The Lloyd’s of London insurance and reinsurance market is set to be a focus in the coming days, with a new strategy and reform agenda set to be revealed in the awaited “Prospectus” that’s due to be published next week.
The Lloyd’s Prospectus is expected to include details on a range of measures designed to help Lloyd’s become a more competitive and innovative place to place and underwrite insurance and reinsurance business, as well as to make it more appealing to capital providers, including new sources of third-party capital.
Among these measures are expected to be a focus on modernisation, use of technology, performance improvement, a renewed focus on core markets, and a more welcoming and lower friction policy to attract new sources of capital and capacity.
Automation of processes is likely to receive considerable attention, as to is better management and more efficient payment of claims.
In addition, some further rules around the amount of catastrophe tail risk syndicates hold is also possible, our sources suggest.
A focus on broker remuneration and intermediation costs is another area Lloyd’s is expected to take a long, hard look, to identify where money can be saved and efficiency can be added to its processes.
Among the items previously revealed was a desire for Lloyd’s to have in place an electronic front-end for certain types of risks.
Lloyd’s ambition is to have a risk exchange in place, expected to be for the more standardised risks to begin with, enabling insurance and reinsurance deals to be placed and transacted much more efficiently into the market.
The idea is that such an electronic exchange could make transacting with Lloyd’s markets more efficient, simpler and quicker, while also providing a pipeline to risk for the syndicates in the marketplace.
We’d also suggest any such risk exchange, or risk placement technology, could also be used in the opposite direction, to allow Lloyd’s players to more efficiently access their own sources of reinsurance and retrocessional capacity.
But, as we wrote previously here, we’d question whether a Lloyd’s “owned exchange” would be in the market’s best interest ultimately, as independent exchanges tend to be more successful in financial circles and Lloyd’s players could leverage them to access and cede risks anyway.
As we also explained previously here, Lloyd’s has been offered assistance to create this type of technology, effectively automating its market placement processes, numerous times before over the last two decades or more.
But perhaps now is the time for Lloyd’s to take the leap to really turn the paradigm of how risks are placed into its market on its head once and for all?
Which leads us onto the headline of this article.
The Lloyd’s Lab, an insurtech incubator or innovation hub run under the mantle of the Lloyd’s market, has just selected the 12 insurance technology (insurtech) start-ups that are joining its second cohort for a ten week program during which they can leverage the breadth of expertise and knowledge at Lloyd’s to help hone their strategies and business models.
Among those 12 insurtech start-ups is one that offers precisely what Lloyd’s is looking for.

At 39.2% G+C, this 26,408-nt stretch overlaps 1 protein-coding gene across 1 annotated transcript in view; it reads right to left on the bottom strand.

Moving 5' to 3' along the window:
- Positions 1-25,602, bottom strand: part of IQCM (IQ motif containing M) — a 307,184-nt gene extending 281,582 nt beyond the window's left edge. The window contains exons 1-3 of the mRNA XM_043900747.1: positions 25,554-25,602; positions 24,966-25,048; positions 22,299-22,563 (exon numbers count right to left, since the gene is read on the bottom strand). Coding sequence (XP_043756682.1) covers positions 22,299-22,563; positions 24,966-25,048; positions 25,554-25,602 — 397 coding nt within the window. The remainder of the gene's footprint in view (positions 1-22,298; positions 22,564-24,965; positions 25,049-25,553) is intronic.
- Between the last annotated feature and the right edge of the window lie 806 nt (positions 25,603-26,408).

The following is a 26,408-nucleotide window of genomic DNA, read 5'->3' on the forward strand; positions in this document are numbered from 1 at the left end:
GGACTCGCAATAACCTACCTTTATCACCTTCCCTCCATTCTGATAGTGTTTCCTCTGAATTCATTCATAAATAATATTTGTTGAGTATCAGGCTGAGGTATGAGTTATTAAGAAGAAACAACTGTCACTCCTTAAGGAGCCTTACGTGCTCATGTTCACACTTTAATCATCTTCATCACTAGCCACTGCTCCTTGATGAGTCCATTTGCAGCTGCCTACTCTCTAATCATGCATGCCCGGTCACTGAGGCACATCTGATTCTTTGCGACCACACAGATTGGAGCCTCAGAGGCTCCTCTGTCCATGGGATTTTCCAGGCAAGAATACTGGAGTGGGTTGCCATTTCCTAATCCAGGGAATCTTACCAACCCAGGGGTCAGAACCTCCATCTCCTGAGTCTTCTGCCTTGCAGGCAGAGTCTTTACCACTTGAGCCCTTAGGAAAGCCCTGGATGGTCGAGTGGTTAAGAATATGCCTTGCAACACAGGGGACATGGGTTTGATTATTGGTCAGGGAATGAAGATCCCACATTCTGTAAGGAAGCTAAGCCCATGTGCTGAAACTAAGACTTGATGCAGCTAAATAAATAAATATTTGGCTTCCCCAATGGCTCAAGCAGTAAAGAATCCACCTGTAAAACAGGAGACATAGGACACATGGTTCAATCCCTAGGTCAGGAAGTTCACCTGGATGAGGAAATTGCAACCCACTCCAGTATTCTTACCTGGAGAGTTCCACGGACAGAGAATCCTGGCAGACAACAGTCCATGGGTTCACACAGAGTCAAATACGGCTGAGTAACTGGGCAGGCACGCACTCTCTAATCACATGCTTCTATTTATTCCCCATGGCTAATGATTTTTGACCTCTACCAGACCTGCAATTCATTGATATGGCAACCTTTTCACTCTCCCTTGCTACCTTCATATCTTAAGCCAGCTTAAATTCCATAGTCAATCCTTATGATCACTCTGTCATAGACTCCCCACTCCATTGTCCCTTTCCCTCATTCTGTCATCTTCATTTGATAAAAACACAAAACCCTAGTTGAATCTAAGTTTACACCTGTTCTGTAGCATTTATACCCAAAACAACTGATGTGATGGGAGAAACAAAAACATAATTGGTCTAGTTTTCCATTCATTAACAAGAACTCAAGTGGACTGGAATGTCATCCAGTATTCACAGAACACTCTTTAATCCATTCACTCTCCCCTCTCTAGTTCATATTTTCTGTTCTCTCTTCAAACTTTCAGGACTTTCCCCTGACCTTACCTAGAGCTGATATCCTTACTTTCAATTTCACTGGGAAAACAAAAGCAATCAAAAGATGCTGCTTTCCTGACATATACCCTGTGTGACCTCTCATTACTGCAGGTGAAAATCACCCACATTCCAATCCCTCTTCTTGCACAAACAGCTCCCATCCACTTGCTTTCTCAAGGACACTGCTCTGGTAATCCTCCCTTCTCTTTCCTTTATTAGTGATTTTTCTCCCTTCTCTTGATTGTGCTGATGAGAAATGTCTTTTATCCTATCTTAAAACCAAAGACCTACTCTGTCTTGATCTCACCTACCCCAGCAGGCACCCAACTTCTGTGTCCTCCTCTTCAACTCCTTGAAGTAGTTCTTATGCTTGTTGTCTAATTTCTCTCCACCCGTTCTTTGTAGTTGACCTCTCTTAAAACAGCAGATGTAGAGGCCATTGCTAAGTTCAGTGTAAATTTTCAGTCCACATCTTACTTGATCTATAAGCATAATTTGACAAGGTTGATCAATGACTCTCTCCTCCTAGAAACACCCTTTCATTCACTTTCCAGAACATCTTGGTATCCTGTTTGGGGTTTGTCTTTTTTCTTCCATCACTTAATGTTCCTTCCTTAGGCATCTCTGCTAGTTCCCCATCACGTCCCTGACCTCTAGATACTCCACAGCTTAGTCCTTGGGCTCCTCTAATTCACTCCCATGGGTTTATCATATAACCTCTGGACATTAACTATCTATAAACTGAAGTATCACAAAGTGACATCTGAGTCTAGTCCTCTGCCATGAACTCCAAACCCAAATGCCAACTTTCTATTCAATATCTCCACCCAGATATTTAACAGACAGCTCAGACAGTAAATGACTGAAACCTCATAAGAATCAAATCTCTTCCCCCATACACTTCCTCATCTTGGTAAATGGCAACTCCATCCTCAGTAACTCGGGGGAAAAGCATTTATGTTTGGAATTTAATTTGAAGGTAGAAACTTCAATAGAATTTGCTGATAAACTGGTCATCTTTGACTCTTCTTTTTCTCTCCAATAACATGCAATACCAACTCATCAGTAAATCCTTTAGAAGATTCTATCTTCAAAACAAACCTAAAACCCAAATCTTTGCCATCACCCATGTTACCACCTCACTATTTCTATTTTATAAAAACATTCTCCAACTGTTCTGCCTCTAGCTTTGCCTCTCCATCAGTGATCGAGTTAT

Tremor Technologies, Inc., the programmatic reinsurance risk placement marketplace provider, is one of the 12 insurtech start-ups to successfully make it through to cohort 2 of the Lloyd’s Lab.
Lloyd’s Lab describes Tremor as, “A marketplace for the reinsurance industry that uses auction and optimisation technology to ensure that trade happens at fair market prices extremely efficiently.”
Tremor is the only one of the second Lloyd’s Lab cohort that provides a technology solution that offers a way to place and trade insurance, reinsurance and retrocessional risks and programs.
Interestingly, Akinova, another start-up designing risk exchange type technology, was not successful in joining the second cohort at Lloyd’s Lab, despite having been involved in the pitch day, we understand.
Insurtech start-up Tremor is already making waves in the market, having successfully now placed two property catastrophe reinsurance programs, the first for an unnamed top-20 U.S. P&C insurer at the January renewals and the second more recently for insurance giant Markel.
Tremor has further placements, or auctions, of risk lined up for clients as well, the start-up has said, suggesting it already has proven exchange technology that could be used by Lloyd’s syndicates and players on both an inwards and outwards basis.
Lloyd’s syndicates could participate in the auctions that Tremor runs for ceding companies (in fact we understand that more than 15 are already signed up and actively participating in auctions) and could also use Tremor as an exchange for placing their own risk into reinsurance and retrocessional markets.
That would achieve a lot of what Lloyd’s likely seeks, from the risk exchange it has mentioned wanting to create. But all without Lloyd’s itself needing to do any of the work, or needing to own one itself.
The timing is interesting, with Tremor being added to the cohort at the Lloyd’s Lab just in advance of the publication of the Lloyd’s Prospectus next week.
Being selected for the Lab is a further vote of confidence in Tremor’s technology and the experience is likely to deliver significant benefits to the start-up, while establishing it among the Lloyd’s set.
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